SD cards are one of the most popular storage solutions for personal usage, especially for mobile devices. These storage devices are cheap, small, fast and compatible with almost all the devices in the market. SD cards are also gaining more and more storage capacity. There are 2 ways of obtaining a memory card – buying a new one or getting a second-hand SD card.

According to a recent study conducted by academics from the University of Hertfordshire in the UK, these second-hand SD cards contain enough personal data from their past users. The study was performed on 100 random second-hand SD cards purchased from eBay and other auctions, second-hand shops etc. over a period of 4 months.

Memory card holds data

Before we dive more about the security concerns, let’s have a short description how memory works. The memory holds data in the storage and the OS keeps a record of the data in a database. Whenever you delete any file/folder from the storage, the data is still in there. The OS simply forgets about the presence of that data and overwrites those data with newer data over time. This process is followed in almost every single storage devices.

For getting rid of that, the only way is to either wipe the storage or overwrite all the existing data with garbage data. There are a number of apps to do that.

Researchers recovering data from SD cards

The memory cards the researchers collected did contain all those abandoned data. As the past owners forgot to erase those properly, using a good data recovery software, those data were recovered easily. According to the researchers, these memory cards were used in smartphones, tablets, cameras, SatNav systems and even drones.

The researchers created bit-by-bit image of the SD cards and used freely available software to recover the data. The attempts were successful and revealed a lot of information like photos, passport copies, contact lists, resumes, browsing history and other personal document.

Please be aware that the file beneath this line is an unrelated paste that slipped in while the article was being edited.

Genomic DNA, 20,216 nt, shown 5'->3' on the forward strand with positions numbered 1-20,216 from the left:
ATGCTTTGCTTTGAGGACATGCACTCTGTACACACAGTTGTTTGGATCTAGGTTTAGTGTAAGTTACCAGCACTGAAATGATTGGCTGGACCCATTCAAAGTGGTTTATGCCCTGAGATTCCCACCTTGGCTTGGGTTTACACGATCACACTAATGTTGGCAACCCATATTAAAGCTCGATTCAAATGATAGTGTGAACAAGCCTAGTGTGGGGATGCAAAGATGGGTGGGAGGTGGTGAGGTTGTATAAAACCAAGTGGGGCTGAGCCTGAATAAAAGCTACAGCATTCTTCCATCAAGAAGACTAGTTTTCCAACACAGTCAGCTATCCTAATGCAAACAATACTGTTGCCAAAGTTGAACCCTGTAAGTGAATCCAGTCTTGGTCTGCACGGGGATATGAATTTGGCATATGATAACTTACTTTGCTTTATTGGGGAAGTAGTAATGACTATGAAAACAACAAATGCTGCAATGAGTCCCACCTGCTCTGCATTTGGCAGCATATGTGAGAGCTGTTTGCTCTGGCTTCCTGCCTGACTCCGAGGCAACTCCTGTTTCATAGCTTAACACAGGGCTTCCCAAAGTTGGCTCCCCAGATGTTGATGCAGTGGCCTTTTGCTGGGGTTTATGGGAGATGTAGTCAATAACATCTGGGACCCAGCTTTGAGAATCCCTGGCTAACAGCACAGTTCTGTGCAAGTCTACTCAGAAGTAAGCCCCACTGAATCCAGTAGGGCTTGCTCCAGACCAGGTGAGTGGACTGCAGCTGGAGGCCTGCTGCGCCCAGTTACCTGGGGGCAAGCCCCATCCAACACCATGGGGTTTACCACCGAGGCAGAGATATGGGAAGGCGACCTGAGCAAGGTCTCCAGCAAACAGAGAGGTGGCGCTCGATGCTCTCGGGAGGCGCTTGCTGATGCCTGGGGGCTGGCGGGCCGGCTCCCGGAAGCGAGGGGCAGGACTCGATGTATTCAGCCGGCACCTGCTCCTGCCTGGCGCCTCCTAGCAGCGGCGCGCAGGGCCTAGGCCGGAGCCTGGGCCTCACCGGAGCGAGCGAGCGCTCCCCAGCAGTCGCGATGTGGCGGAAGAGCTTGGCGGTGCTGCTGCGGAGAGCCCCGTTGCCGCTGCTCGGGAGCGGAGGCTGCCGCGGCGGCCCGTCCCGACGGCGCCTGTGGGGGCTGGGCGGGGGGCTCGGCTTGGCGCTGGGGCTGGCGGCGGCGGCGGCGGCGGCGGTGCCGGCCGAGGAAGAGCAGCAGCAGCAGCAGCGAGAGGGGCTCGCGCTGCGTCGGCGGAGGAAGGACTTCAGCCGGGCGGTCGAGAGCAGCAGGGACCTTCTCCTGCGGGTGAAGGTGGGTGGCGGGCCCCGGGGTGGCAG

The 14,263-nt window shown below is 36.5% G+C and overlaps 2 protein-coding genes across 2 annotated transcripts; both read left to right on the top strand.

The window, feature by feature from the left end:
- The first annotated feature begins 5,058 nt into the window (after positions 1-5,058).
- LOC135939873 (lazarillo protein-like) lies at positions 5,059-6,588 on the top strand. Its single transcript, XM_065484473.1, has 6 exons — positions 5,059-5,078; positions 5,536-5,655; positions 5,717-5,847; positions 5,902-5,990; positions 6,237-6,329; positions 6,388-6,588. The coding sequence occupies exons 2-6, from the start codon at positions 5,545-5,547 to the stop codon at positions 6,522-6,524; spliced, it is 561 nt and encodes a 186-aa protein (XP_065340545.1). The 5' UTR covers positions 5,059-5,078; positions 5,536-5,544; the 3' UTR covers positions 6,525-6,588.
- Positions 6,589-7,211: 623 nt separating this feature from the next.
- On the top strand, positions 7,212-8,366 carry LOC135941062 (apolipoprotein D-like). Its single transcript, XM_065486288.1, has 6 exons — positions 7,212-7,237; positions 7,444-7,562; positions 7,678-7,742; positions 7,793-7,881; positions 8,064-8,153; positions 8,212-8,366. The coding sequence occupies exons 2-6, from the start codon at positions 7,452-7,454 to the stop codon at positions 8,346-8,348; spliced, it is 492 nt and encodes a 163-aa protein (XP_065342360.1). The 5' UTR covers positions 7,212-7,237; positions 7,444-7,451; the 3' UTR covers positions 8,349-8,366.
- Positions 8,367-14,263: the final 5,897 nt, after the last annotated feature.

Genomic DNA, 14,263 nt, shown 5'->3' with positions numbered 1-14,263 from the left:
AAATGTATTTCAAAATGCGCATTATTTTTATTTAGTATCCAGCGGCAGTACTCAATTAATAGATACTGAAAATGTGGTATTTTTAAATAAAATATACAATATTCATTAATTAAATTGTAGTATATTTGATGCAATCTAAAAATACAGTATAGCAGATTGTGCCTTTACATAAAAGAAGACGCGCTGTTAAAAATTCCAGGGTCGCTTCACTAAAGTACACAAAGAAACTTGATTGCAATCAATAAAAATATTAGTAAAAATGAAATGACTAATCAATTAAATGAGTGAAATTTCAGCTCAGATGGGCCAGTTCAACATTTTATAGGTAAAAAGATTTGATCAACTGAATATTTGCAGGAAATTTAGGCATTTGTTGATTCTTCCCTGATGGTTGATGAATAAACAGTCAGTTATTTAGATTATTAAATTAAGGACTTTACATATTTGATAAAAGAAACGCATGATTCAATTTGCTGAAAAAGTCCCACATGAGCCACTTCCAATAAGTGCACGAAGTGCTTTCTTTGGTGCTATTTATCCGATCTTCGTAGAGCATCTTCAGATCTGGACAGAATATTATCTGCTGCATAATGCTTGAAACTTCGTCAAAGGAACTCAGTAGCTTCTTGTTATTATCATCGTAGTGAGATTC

People not wiping their devices properly

Like we discussed earlier, this situation is because the users didn’t wipe their device properly before selling those to others. According to Paul Bischoff, Privacy Advocate for Comparitech.com, also accuses people for the same reason. Comparitech.com is the company that commissioned the study.

Bischoff also added that simply deleting the file only removes the reference point to the file, not the original bit-by-bit data. That remains on the card until overwritten by other 1 and 0.

It’s also noteworthy that there are a number of software including free ones that anyone can use for properly wiping the device. These software can overwrite the data with random information. The data lose is irreversible and thus, privacy is secured.

Past researches

The same problem persisted in the past as well. There were similar researchers back in 2012 where the UK’s Information Commissioner’s Office (ICO) revealed that around 10% second hand hard drives contained data from previous owners. Another study in 2015 also showed that three-quarters of used hard drives contained user data.

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